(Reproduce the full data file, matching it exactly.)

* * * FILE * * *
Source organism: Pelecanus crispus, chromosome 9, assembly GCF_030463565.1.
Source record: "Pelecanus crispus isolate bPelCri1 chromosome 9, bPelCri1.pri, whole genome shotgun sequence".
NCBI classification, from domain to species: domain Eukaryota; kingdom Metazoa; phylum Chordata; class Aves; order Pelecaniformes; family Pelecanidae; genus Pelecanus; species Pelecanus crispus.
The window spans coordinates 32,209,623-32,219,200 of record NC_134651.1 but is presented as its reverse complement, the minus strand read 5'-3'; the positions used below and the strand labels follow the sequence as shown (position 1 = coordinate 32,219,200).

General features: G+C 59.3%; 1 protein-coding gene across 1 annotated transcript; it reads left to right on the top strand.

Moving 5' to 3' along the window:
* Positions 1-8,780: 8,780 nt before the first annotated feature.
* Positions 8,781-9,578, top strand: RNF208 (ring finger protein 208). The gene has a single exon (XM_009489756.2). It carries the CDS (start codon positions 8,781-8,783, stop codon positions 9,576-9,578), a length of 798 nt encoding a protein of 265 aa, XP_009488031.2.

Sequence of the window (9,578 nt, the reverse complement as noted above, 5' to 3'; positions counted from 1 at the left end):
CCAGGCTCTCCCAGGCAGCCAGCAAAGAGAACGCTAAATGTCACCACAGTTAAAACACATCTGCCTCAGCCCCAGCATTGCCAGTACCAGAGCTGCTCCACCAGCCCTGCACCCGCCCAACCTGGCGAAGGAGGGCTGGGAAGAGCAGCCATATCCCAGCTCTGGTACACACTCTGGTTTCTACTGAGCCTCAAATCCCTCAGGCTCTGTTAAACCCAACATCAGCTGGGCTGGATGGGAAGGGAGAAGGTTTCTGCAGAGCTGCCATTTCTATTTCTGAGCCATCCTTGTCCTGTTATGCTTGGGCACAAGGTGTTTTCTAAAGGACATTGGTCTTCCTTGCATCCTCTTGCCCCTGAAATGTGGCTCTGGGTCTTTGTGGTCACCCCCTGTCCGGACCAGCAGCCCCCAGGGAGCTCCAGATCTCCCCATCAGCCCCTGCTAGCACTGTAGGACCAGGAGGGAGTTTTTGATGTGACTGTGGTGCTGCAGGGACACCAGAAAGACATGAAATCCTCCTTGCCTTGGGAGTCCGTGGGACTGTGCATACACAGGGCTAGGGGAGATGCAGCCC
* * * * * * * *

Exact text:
Source organism: Pelecanus crispus, chromosome 9, assembly GCF_030463565.1.
Source record: "Pelecanus crispus isolate bPelCri1 chromosome 9, bPelCri1.pri, whole genome shotgun sequence".
NCBI classification, from domain to species: domain Eukaryota; kingdom Metazoa; phylum Chordata; class Aves; order Pelecaniformes; family Pelecanidae; genus Pelecanus; species Pelecanus crispus.
The window spans coordinates 32,209,623-32,219,200 of record NC_134651.1 but is presented as its reverse complement, the minus strand read 5'-3'; the positions used below and the strand labels follow the sequence as shown (position 1 = coordinate 32,219,200).

General features: G+C 59.3%; 1 protein-coding gene across 1 annotated transcript; it reads left to right on the top strand.

Moving 5' to 3' along the window:
* Positions 1-8,780: 8,780 nt before the first annotated feature.
* Positions 8,781-9,578, top strand: RNF208 (ring finger protein 208). The gene has a single exon (XM_009489756.2). It carries the CDS (start codon positions 8,781-8,783, stop codon positions 9,576-9,578), a length of 798 nt encoding a protein of 265 aa, XP_009488031.2.

Sequence of the window (9,578 nt, the reverse complement as noted above, 5' to 3'; positions counted from 1 at the left end):
CCAGGCTCTCCCAGGCAGCCAGCAAAGAGAACGCTAAATGTCACCACAGTTAAAACACATCTGCCTCAGCCCCAGCATTGCCAGTACCAGAGCTGCTCCACCAGCCCTGCACCCGCCCAACCTGGCGAAGGAGGGCTGGGAAGAGCAGCCATATCCCAGCTCTGGTACACACTCTGGTTTCTACTGAGCCTCAAATCCCTCAGGCTCTGTTAAACCCAACATCAGCTGGGCTGGATGGGAAGGGAGAAGGTTTCTGCAGAGCTGCCATTTCTATTTCTGAGCCATCCTTGTCCTGTTATGCTTGGGCACAAGGTGTTTTCTAAAGGACATTGGTCTTCCTTGCATCCTCTTGCCCCTGAAATGTGGCTCTGGGTCTTTGTGGTCACCCCCTGTCCGGACCAGCAGCCCCCAGGGAGCTCCAGATCTCCCCATCAGCCCCTGCTAGCACTGTAGGACCAGGAGGGAGTTTTTGATGTGACTGTGGTGCTGCAGGGACACCAGAAAGACATGAAATCCTCCTTGCCTTGGGAGTCCGTGGGACTGTGCATACACAGGGCTAGGGGAGATGCAGCCC